The newest member of the Cleveland Cavaliers is guard Cameron Payne, who is only with the team because of what happened on Sunday. After the Golden State Warriors declined to match the offer sheet that Cleveland extended to Patrick McCaw, the Cavs waived McCaw after only three games, sparking a conspiracy theory that actually has some merit. After a request by Golden State, the NBA has launched an investigation into the situation, and the Cavs could potentially even lose their 2019 draft pick if it turns out they did something shady, which would be an absolute disaster. That is worrying, but we must sort out what could, should, and will happen to the team.
The first order of business is to understand how McCaw became a Cavalier in the first place. A role player on the Warriors’ championship teams of the past two seasons, McCaw entered restricted free agency seeking an offer from a new team to prove himself on. That offer never came, but his wishes did not change, as he rejected Golden State’s qualifying offer and a reported offer of two years and $5.2 million.
In the midst of their worst season since 2010-2011, the Cavs decided to take a low-risk, decent-reward chance on McCaw, giving him an offer sheet worth $6 million over two years, but non-guaranteed. The Warriors did not match, and the Cavaliers added a new player. In the three games he spent with the team, he shot 22 percent from the field and played poor defense, naturally showing plenty of rust.
One day before his contract became guaranteed, Cleveland waived McCaw.
But his poor performance wasn’t a good enough excuse for the Warriors, who asked the NBA to investigate the situation. The allegation is that the Cavs and McCaw’s agent had a handshake deal in place before the contract was signed that they would release McCaw, allowing him to sign with any team. This would be beneficial for McCaw because he could sign a cheap deal with another team and not worry about Golden State matching the offer. In essence, the Cavs would be helping McCaw escape restricted free agency.
For the Cavs, they would gain favor with agents, which is invaluable for an organization that plays in a small market and isn’t exactly attractive to players. Just ask Joakim Noah.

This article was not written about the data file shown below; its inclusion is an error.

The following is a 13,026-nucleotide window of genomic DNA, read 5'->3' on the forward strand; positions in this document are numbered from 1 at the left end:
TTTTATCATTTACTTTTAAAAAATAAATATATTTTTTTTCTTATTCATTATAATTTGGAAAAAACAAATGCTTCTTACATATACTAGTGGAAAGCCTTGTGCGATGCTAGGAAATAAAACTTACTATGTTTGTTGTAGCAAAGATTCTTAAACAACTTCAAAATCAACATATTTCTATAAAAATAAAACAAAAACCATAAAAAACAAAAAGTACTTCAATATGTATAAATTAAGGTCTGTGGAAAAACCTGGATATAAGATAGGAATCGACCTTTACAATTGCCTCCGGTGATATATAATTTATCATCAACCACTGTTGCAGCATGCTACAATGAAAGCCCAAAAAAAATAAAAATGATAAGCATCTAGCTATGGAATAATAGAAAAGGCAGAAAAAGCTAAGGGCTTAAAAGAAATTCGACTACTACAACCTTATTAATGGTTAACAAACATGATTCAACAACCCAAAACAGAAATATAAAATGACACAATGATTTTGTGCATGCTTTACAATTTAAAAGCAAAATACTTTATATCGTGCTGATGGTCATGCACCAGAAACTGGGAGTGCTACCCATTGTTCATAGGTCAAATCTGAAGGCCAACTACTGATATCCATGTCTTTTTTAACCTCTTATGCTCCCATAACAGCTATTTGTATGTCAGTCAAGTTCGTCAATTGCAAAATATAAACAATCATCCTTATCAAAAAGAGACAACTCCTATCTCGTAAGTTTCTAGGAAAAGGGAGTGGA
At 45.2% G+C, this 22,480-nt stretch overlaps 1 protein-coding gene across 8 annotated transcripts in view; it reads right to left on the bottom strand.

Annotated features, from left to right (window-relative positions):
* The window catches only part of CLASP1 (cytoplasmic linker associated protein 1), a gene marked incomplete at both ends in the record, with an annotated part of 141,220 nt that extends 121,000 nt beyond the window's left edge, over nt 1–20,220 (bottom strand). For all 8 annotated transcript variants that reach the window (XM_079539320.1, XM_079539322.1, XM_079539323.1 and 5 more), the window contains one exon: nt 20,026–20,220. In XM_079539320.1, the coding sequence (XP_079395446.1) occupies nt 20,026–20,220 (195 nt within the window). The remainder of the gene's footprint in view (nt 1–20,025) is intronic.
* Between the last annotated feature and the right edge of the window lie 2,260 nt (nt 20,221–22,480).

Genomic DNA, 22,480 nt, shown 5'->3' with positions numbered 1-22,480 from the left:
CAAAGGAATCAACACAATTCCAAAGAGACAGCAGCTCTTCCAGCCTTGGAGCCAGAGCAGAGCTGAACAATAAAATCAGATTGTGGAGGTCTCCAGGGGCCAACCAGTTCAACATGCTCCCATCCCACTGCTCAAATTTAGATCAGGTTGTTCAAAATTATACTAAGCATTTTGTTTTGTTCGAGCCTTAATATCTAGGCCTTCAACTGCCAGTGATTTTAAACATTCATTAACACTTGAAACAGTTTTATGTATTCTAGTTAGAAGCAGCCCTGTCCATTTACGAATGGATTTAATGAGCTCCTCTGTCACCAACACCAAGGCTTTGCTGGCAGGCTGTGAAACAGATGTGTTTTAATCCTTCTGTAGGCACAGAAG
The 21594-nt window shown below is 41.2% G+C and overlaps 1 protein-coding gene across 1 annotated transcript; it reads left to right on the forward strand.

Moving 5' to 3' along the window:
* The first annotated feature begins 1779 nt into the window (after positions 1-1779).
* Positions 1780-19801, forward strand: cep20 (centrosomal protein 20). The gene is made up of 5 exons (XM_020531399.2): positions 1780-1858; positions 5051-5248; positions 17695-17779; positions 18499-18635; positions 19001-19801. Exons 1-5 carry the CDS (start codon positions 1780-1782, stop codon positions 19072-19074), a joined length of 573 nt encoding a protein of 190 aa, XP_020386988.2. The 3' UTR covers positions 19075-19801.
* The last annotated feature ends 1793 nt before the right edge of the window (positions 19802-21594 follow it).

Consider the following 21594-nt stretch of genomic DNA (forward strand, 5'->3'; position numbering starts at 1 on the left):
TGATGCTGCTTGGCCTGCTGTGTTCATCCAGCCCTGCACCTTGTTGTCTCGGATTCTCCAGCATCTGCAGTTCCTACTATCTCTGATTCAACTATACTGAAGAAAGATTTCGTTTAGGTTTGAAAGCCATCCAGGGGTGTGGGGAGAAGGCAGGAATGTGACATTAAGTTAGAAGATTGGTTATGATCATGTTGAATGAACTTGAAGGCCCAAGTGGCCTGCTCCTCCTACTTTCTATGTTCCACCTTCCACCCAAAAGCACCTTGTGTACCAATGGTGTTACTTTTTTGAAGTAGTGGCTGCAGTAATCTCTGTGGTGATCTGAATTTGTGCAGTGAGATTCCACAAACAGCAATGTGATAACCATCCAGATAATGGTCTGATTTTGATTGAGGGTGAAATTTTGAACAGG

There is also the chance that the Cavs did this just to spite the Warriors. It’s a stretch, but owner Dan Gilbert certainly is not fond of Golden State.
Whatever the real reasoning for the sign-and-release was, the Cavs are now subject to an investigation. If the league determines that Cleveland and McCaw had an under-the-table agreement, there would be consequences, and those consequences could include the forfeiture of the Cavs’ 2019 first-rounder. Imagine this story: the NBA’s worst team losing their top draft pick all because they decided to help out a third-string guard.
Even if Cleveland did intend to help McCaw circumvent the restricted free agency process, the league would need to find explicit evidence proving intent. There is precedent for this, as back in 2000, the Minnesota Timberwolves lost five first-round picks due to their negotiations with free agent Joe Smith. In 1998, Smith had turned down an $80 million extension from, guess who, Golden State, in order to sign a one-year deal with Minnesota worth just $1.75 million. He would sign another one-year contract the following year, and one more in 2000. This would give the Timberwolves Smith’s Bird rights, which meant they could go over the salary cap in order to sign him to an $86 million dollar contract. Of course, that never happened, and Minnesota paid dearly for their dealings.
It’s apparent that the McCaw situation is not even close to what happened in Minnesota. In fact, it’s unlikely that the Cavs are punished at all. Unless the NBA is able to locate evidence that the Cavs intended to release McCaw after signing him, they have no proof the team was circumventing the CBA. The only reason that Minnesota was punished is that emails were leaked after an agent dispute. The Cavs can simply claim that they did not feel McCaw was worth rostering anymore, and because of his poor play, they did not want to pay his guaranteed salary.
Even though the poor performance excuse is perfectly valid, it would not be a surprise if the Cavs and McCaw did have a handshake agreement. However, unless that was in writing (which would have been very irresponsible), nothing will happen.
Should the Cavs be punished? Well, it certainly seems like they were bending the rules, so perhaps they should be fined. But the NBA should not even consider stripping away the first-round pick of the league’s worst team, especially considering that is all Cavs fans have to look forward to at the end of this season. It isn’t worth the backlash, and this punishment would not fit the crime.
Cavs fans should be worried about missing out on Zion Williamson (or R.J. Barrett, if you prefer), but the reason is the new draft lottery odds, not a possible punishment for doing Patrick McCaw a solid.
McCaw has since agreed to a deal with the Toronto Raptors.